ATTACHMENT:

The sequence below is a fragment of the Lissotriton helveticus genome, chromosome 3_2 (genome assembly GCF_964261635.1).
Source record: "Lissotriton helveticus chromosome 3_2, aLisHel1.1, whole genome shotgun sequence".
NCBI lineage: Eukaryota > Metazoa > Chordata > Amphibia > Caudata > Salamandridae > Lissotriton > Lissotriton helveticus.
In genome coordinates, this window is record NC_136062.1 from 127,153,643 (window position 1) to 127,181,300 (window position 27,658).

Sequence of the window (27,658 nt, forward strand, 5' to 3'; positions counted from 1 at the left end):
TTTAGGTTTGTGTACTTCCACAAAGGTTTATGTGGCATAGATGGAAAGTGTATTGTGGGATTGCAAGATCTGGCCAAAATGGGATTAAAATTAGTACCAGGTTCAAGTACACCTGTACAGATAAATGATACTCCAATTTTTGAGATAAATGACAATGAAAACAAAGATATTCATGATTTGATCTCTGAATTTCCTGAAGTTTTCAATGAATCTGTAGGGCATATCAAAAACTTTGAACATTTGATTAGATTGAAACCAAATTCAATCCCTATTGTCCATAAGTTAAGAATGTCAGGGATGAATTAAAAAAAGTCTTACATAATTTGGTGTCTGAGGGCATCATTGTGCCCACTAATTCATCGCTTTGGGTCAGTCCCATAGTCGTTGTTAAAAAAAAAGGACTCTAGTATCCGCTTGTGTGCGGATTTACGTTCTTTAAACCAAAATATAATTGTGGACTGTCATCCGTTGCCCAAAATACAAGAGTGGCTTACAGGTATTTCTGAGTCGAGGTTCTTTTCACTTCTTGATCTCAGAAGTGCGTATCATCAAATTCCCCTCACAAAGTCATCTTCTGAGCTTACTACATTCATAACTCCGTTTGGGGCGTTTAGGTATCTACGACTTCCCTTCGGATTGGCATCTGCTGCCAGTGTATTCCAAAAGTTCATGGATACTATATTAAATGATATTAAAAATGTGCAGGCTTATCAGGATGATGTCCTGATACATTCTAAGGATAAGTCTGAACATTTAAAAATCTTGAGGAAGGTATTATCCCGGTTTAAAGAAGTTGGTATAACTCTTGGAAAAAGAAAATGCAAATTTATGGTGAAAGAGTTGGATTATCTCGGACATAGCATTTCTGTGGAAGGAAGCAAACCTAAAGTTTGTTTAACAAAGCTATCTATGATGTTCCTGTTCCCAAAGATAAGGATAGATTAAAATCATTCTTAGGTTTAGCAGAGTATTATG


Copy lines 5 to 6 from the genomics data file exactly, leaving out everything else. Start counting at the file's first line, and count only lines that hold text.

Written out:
Sequence of the window (27,658 nt, forward strand, 5' to 3'; positions counted from 1 at the left end):
TTTAGGTTTGTGTACTTCCACAAAGGTTTATGTGGCATAGATGGAAAGTGTATTGTGGGATTGCAAGATCTGGCCAAAATGGGATTAAAATTAGTACCAGGTTCAAGTACACCTGTACAGATAAATGATACTCCAATTTTTGAGATAAATGACAATGAAAACAAAGATATTCATGATTTGATCTCTGAATTTCCTGAAGTTTTCAATGAATCTGTAGGGCATATCAAAAACTTTGAACATTTGATTAGATTGAAACCAAATTCAATCCCTATTGTCCATAAGTTAAGAATGTCAGGGATGAATTAAAAAAAGTCTTACATAATTTGGTGTCTGAGGGCATCATTGTGCCCACTAATTCATCGCTTTGGGTCAGTCCCATAGTCGTTGTTAAAAAAAAAGGACTCTAGTATCCGCTTGTGTGCGGATTTACGTTCTTTAAACCAAAATATAATTGTGGACTGTCATCCGTTGCCCAAAATACAAGAGTGGCTTACAGGTATTTCTGAGTCGAGGTTCTTTTCACTTCTTGATCTCAGAAGTGCGTATCATCAAATTCCCCTCACAAAGTCATCTTCTGAGCTTACTACATTCATAACTCCGTTTGGGGCGTTTAGGTATCTACGACTTCCCTTCGGATTGGCATCTGCTGCCAGTGTATTCCAAAAGTTCATGGATACTATATTAAATGATATTAAAAATGTGCAGGCTTATCAGGATGATGTCCTGATACATTCTAAGGATAAGTCTGAACATTTAAAAATCTTGAGGAAGGTATTATCCCGGTTTAAAGAAGTTGGTATAACTCTTGGAAAAAGAAAATGCAAATTTATGGTGAAAGAGTTGGATTATCTCGGACATAGCATTTCTGTGGAAGGAAGCAAACCTAAAGTTTGTTTAACAAAGCTATCTATGATGTTCCTGTTCCCAAAGATAAGGATAGATTAAAATCATTCTTAGGTTTAGCAGAGTATTATG